Tag Archives: Astounding Science Fiction

Kuttner’s Baldy Series: “The Lion and the Unicorn”

“The Lion and the Unicorn”
Originally published in Astounding Science Fiction, July 1945

This is the third installment of the Baldy series, written by Henry Kuttner and C. L. Moore under their joint pen name of Lewis Padgett.  The reviews of the preceding two stories can be found here and here.

Spoilers to follow.

“The Lion and the Unicorn” opens only a few decades after “Three Blind Mice”.  Barton, the protagonist of the previous tale, is still alive.  He’s in his sixties, and while a key player, he’s not the central figure in this story.  Barton managed to kill the Baldies who had developed the alternate wavelength, but there are others.  It turns out the ability to send and receive telepathic messages on this alternate wavelength is a new mutation on the Baldy mutation.  And all the Baldies who have it are paranoid. Continue reading

Kuttner’s Baldy Series: “Three Blind Mice”

“Three Blind Mice”
Originally published in Astounding Science Fiction, June 1945, as by Lewis Padgett

This story takes place about a generation, maybe two, after the events of the first story, “The Piper’s Son”.  The stories in this series present the highlights of the history of the Baldies for the first two hundred and fifty or so years after their mutation brought them forth.  As in the last post, there will be spoiler below the READ MORE link.

David Barton is a big game hunter who captures animals and brings them back to North America (the US no longer exists as we would recognize it) for various zoos.  It’s how he has managed to adjust and adapt to his mutation.  He’s channeled is aggressiveness into something product, an accomplish necessary for a Baldy to survive.

The story opens with him bringing a load of animals to a town in the rocky mountains.  He’s flying in, looking forward to having catfish at a restaurant he knows, when he’s contacted telepathically by a woman he’s not met before.  Her name is Sue Connaught, and she wants to meet him in person. Continue reading

Kuttner’s Baldy Series: “The Piper’s Son”

“The Piper’s Son”
Originally published in Astounding Science Fiction, Feb. 1945

Henry Kuttner wrote a series of stories in collaboration with his wife C. L. Moore about a race of telepathic mutants called Baldies. This series consisted of five novelettes and ran under the Lewis Padgett byline in Astounding Science Fiction in the 1940s. This post will look at the first of them. I’ll look at the rest every Friday and Tuesday until I’ve covered the entire series and the fix-up novel containing them all.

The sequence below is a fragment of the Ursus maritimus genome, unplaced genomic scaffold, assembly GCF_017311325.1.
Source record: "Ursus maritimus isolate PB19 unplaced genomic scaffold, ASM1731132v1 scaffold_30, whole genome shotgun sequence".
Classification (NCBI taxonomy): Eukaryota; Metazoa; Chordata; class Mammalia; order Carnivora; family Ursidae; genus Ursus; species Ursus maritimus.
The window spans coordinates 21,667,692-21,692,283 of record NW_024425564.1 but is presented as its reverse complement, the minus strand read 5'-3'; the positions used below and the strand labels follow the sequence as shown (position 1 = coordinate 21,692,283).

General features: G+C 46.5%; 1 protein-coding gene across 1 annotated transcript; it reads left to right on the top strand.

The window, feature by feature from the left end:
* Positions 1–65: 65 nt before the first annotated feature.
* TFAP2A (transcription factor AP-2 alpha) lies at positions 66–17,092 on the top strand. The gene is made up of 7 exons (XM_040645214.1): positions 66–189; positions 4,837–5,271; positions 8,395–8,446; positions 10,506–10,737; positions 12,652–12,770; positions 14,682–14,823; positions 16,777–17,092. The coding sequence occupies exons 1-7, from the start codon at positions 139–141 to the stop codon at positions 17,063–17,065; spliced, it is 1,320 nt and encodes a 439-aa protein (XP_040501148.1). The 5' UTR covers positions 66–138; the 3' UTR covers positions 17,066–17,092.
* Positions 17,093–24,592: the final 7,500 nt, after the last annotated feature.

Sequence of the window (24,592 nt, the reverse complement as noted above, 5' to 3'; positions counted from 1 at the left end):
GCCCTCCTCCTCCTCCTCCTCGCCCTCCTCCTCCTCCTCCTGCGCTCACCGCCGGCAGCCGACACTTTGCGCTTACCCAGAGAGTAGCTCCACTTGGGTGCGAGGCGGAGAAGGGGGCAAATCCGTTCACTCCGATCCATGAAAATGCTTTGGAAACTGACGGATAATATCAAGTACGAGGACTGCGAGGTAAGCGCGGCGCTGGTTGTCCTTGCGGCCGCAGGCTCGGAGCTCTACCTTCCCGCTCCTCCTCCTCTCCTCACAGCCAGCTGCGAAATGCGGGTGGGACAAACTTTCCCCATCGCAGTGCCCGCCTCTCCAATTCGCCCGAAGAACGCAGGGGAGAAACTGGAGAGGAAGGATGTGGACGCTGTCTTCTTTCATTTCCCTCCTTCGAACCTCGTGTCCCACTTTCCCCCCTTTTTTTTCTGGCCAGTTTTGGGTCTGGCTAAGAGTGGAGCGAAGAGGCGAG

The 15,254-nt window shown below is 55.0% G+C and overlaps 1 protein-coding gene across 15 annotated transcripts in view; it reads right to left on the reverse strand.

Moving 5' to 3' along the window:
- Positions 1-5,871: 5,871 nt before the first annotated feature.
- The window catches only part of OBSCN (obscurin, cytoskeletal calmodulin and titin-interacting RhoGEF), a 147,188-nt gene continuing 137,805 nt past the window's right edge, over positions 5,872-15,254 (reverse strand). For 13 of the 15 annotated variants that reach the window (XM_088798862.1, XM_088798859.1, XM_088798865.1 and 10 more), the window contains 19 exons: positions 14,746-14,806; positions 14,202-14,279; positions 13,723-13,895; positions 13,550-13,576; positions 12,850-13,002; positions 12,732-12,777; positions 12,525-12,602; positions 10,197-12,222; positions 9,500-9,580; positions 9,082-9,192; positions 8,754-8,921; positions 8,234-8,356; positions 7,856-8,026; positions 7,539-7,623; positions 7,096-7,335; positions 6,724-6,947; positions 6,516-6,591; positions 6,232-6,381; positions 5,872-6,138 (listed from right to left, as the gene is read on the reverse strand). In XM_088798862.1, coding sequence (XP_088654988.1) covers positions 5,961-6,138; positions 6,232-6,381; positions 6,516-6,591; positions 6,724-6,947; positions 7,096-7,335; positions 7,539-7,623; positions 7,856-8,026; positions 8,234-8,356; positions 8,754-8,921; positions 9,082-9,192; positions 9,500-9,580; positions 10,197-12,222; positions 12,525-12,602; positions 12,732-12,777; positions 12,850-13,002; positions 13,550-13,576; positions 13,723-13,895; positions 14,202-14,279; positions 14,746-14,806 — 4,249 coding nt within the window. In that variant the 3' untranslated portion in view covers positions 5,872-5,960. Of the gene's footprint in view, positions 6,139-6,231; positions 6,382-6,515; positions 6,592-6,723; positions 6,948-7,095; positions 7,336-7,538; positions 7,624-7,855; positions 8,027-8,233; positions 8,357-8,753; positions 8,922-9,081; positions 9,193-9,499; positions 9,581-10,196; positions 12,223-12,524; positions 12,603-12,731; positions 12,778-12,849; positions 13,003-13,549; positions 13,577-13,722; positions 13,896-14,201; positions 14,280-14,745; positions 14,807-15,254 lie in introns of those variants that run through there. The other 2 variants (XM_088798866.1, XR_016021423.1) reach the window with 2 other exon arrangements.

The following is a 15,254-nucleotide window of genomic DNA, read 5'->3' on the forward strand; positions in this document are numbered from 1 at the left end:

First a bit of backstory.  The setting is about one generation, maybe two, after a nuclear war.  Chicago, among other cities, was destroyed.  There are strict limits on how large a municipality can grow.  Any town that gets too large is destroyed.

The radiation blast created a number of mutants.  Among them are a race of hairless telepaths known as Baldies.  They wear wigs and do their best to blend into society.  Understandably, they’re feared and hated by a large segment of the population. Continue reading

Happy Birthday, Eric Frank Russell

Eric Frank RussellBritish science fiction author Eric Frank Russell was born on this date 111 years ago.  (That’s January 6, 1905 for those of  you reading this at a later date.)

Russell isn’t as well known as he should be these days.  I’m not aware of any new editions of his work in the last decade or so.  There are a couple of ebooks available on Amazon, but for the most part, you’ll have to look for his work in second hand editions of the two NESFA omnibuses (short fiction and novels) from about 15 years ago.

During World War II, Russell worked in the same unit in British Intelligence as a chap named Ian Fleming.  Russell used some of the ideas he developed for sabotage in his novel Wasp.  There’s an ebook version, and the book is included in Entities from NESFA.  The novel is about a man sent behind enemy lines to disrupt and cause trouble.  It’s essentially primer on how to be a terrorist without actually killing anybody.  Like most of Russell’s work, there’s an element of humor that runs through it.  These days, it’s hard to imagine a novel dealing with these themes that fits the description I gave, but Russell pulls it off. Continue reading